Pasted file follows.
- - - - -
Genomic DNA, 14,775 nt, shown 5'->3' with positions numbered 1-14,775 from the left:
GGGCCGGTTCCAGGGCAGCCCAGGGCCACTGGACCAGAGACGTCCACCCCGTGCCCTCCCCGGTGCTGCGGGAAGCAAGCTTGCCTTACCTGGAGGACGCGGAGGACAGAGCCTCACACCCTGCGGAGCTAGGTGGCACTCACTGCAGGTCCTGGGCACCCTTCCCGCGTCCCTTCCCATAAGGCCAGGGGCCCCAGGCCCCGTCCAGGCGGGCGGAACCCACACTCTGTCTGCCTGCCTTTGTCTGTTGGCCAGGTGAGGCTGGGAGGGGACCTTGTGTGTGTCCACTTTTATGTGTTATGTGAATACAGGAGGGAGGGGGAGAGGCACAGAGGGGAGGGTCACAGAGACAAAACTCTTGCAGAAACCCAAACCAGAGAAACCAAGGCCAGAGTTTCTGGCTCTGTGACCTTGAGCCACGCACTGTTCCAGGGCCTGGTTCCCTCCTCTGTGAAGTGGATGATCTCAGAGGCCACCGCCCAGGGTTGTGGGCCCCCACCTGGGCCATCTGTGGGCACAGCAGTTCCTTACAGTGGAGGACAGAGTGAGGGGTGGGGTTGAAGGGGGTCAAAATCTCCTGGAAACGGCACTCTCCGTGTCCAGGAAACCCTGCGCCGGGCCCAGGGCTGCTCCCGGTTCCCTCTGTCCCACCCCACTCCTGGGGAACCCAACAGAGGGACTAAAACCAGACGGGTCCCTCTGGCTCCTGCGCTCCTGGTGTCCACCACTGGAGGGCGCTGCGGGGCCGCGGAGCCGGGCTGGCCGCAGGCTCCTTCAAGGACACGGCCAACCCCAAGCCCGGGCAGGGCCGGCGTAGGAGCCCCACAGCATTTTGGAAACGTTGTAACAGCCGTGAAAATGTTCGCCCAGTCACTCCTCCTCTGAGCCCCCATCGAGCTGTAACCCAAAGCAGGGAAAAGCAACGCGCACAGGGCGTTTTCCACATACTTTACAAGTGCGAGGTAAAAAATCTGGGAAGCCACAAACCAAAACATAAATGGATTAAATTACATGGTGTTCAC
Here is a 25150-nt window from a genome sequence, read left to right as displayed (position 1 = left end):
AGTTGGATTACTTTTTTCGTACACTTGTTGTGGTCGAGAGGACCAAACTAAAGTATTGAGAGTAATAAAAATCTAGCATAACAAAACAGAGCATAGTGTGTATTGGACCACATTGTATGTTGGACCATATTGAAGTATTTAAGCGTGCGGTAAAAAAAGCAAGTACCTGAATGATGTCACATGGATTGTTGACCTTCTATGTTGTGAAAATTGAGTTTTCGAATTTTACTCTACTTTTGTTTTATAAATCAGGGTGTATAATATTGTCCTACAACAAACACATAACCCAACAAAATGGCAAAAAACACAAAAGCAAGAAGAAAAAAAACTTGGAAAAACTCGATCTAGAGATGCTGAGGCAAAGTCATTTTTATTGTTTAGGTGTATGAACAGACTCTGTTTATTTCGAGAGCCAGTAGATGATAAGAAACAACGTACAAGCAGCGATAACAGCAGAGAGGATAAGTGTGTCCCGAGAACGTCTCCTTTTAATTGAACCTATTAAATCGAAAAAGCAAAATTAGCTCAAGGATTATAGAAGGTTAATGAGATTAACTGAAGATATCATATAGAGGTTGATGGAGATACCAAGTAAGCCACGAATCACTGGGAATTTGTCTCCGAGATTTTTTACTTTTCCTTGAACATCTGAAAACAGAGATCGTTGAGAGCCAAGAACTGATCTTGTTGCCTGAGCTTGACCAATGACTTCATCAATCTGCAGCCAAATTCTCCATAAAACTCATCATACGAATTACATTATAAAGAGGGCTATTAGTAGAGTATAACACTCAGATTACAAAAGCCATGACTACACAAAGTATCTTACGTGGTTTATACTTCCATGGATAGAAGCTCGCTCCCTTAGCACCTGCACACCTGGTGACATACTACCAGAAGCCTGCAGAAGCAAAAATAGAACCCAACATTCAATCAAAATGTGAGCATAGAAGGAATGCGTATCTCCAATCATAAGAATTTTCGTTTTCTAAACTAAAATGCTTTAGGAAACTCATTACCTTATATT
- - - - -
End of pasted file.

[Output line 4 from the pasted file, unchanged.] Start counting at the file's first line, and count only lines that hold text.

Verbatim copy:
AGTTGGATTACTTTTTTCGTACACTTGTTGTGGTCGAGAGGACCAAACTAAAGTATTGAGAGTAATAAAAATCTAGCATAACAAAACAGAGCATAGTGTGTATTGGACCACATTGTATGTTGGACCATATTGAAGTATTTAAGCGTGCGGTAAAAAAAGCAAGTACCTGAATGATGTCACATGGATTGTTGACCTTCTATGTTGTGAAAATTGAGTTTTCGAATTTTACTCTACTTTTGTTTTATAAATCAGGGTGTATAATATTGTCCTACAACAAACACATAACCCAACAAAATGGCAAAAAACACAAAAGCAAGAAGAAAAAAAACTTGGAAAAACTCGATCTAGAGATGCTGAGGCAAAGTCATTTTTATTGTTTAGGTGTATGAACAGACTCTGTTTATTTCGAGAGCCAGTAGATGATAAGAAACAACGTACAAGCAGCGATAACAGCAGAGAGGATAAGTGTGTCCCGAGAACGTCTCCTTTTAATTGAACCTATTAAATCGAAAAAGCAAAATTAGCTCAAGGATTATAGAAGGTTAATGAGATTAACTGAAGATATCATATAGAGGTTGATGGAGATACCAAGTAAGCCACGAATCACTGGGAATTTGTCTCCGAGATTTTTTACTTTTCCTTGAACATCTGAAAACAGAGATCGTTGAGAGCCAAGAACTGATCTTGTTGCCTGAGCTTGACCAATGACTTCATCAATCTGCAGCCAAATTCTCCATAAAACTCATCATACGAATTACATTATAAAGAGGGCTATTAGTAGAGTATAACACTCAGATTACAAAAGCCATGACTACACAAAGTATCTTACGTGGTTTATACTTCCATGGATAGAAGCTCGCTCCCTTAGCACCTGCACACCTGGTGACATACTACCAGAAGCCTGCAGAAGCAAAAATAGAACCCAACATTCAATCAAAATGTGAGCATAGAAGGAATGCGTATCTCCAATCATAAGAATTTTCGTTTTCTAAACTAAAATGCTTTAGGAAACTCATTACCTTATATT